Inca Trail tips for First Timers
You’ve decided that Peru and its famous Inca Trail is at the top of your travel wish list, but how do you make it happen? Is it within reach for an inexperienced hiker and what should you know before you go? MatadorU student Leora Novick shares valuable tips to read before planning this popular trek to Machu Picchu.
I arrived at the Sun Gate at the end of a grueling four-day hike and took my first look at Machu Picchu. As the stone walls pierced the early morning fog, and the entire Inca city unfolded before me, the tiredness melted away.When I reached that peak on an early morning in January, I joined my hiking group in a series of hugs, high-fives and ear-splitting grins, but then pulled away for a moment of silent reflection. It had not been an easy journey, and there had been a moment when I’d seriously considered turning back. I’m not an athletic person by anyone’s standards, but I felt I should still be able to experience the Inca Trail.While it was the hardest, most physically challenging thing I’ve ever completed, the Inca Trail is a very realistic goal, even for inexperienced hikers. Here’s how to do it.Hire a porter
Not only was I able to change my personal trail experience, but by hiring a porter I was supporting a local family. Each trekker on the Inca Trail is obliged by law to sign up with a guided tour. While this includes a set number of porters who carry all campsite gear and food, you have the additional option to hire someone to help carry your personal belongings. These porters depend on this fee to help support their families.While each tour group varies greatly, there are specific companies that pride themselves on their ethical treatment of porters, providing them with clean uniforms and ensuring they receive a fair wage. Booking your Inca Trail tour with such companies can cost a bit more, but think about who that money is going to help.Select your gear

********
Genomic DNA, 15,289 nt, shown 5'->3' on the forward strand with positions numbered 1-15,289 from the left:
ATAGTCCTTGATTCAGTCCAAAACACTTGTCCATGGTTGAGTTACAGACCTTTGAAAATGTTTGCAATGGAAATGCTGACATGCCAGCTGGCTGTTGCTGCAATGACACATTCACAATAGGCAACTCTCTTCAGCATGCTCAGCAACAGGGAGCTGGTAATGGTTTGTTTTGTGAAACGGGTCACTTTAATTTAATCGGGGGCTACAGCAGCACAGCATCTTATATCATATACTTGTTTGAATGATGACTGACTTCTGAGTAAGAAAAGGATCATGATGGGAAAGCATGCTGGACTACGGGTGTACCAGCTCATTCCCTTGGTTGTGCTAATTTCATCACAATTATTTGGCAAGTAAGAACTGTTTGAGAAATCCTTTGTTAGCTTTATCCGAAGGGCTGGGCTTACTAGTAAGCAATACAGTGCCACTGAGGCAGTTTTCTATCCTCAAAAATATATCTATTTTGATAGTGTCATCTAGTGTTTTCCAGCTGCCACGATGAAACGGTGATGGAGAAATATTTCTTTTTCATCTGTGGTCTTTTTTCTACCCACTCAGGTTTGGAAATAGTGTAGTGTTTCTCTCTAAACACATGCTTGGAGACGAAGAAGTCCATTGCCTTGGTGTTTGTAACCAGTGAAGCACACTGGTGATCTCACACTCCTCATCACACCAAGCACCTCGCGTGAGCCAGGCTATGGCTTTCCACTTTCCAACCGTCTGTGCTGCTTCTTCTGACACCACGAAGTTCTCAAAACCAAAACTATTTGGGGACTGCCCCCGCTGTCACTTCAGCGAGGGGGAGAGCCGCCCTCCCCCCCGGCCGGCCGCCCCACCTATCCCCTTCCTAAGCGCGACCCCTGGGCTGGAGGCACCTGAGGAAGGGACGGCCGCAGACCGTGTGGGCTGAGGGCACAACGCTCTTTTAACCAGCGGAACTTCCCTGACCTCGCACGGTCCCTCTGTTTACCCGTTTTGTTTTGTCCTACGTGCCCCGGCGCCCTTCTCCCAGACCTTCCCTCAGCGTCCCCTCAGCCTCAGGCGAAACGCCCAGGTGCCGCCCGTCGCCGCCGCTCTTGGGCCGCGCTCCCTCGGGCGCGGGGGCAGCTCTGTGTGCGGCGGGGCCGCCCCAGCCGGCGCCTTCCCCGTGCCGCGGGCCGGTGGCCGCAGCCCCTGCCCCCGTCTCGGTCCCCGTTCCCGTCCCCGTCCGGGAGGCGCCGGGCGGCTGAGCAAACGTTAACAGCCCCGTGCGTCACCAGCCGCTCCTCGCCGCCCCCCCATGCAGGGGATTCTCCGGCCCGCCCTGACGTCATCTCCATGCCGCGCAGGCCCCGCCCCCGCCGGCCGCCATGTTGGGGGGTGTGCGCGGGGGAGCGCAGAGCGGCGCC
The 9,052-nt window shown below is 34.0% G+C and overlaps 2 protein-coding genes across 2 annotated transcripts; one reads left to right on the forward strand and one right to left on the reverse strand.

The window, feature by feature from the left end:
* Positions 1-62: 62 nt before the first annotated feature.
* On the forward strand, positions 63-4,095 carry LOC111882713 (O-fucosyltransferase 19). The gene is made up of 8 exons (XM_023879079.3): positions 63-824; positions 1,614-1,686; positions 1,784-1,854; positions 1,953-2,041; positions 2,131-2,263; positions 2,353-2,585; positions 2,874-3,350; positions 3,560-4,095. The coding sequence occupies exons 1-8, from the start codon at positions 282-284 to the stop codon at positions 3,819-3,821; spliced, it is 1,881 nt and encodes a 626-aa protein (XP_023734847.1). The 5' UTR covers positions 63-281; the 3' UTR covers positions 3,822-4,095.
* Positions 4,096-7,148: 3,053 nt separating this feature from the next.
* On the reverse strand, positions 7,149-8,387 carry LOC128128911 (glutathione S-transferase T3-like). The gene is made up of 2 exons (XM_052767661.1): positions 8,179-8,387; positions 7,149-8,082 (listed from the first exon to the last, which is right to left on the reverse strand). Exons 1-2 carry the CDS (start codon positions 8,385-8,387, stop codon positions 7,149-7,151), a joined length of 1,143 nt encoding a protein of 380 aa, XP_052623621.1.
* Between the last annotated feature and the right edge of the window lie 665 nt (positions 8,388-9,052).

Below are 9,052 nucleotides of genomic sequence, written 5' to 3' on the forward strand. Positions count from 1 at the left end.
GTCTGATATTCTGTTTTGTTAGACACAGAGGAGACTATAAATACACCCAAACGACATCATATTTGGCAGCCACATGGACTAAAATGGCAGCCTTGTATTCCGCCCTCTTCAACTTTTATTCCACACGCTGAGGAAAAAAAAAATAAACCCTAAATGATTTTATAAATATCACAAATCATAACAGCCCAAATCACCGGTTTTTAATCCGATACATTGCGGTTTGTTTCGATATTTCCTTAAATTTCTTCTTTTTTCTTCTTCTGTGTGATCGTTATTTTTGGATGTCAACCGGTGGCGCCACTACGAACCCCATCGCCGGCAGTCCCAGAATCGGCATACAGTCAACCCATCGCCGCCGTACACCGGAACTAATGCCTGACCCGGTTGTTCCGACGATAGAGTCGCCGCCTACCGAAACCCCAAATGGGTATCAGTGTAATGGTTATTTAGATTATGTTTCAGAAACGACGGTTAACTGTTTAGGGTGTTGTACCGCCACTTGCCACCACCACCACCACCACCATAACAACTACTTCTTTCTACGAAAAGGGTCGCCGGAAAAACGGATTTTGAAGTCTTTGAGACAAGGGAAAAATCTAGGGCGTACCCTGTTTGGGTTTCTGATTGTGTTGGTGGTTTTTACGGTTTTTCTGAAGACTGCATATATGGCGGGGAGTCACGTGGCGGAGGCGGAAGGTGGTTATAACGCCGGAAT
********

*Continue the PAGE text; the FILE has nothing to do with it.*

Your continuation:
This meant I was pretty much crawling down a mountain, but I found a rhythm after a while and eventually felt pretty confident. If your balance isn’t great, I’d advise the sticks. Otherwise, ask yourself if this is really worth the extra weight. When you’re hiking for eight hours, every pound counts.
Cusco lives off the tourism industry of Machu Picchu. Its streets are lined with shops offering hiking gear for rental at very fair prices. If you’re not sure you want to commit to an expensive pair of hiking boots or a North Face sleeping bag, save yourself the money (and having to lug those boots around on the rest of your trip) and go the rental route. The shops are eager for your business, especially during the off-season, so don’t be afraid to bargain. I paid 10 soles a day for my insulated sleeping bag, which totaled just $15 for the entire trip.
Your body is burning calories at a much faster rate than normal and needs to be constantly nourished. Plus, the provided meal choices are super delicious, with options like honey-covered pancakes, vegetable soups and chicken with rice.
On day two, as I was still a few hours away from the top of the pass, the skies opened and I was drenched before I could reach my poncho. Each step grew heavier, and with such thin mountain air I could barely breathe. I grabbed a packet of cookies from my pocket and quickly ate two. Instantly, I felt a little better. My dizziness grew fainter, and I was able to keep walking towards the campsite.
Plan your costs
Plastic poncho: $2
Porter fee: 80 soles per day
Sleeping bag: $15 rental
Walking sticks: 10 soles
Snacks: 20 soles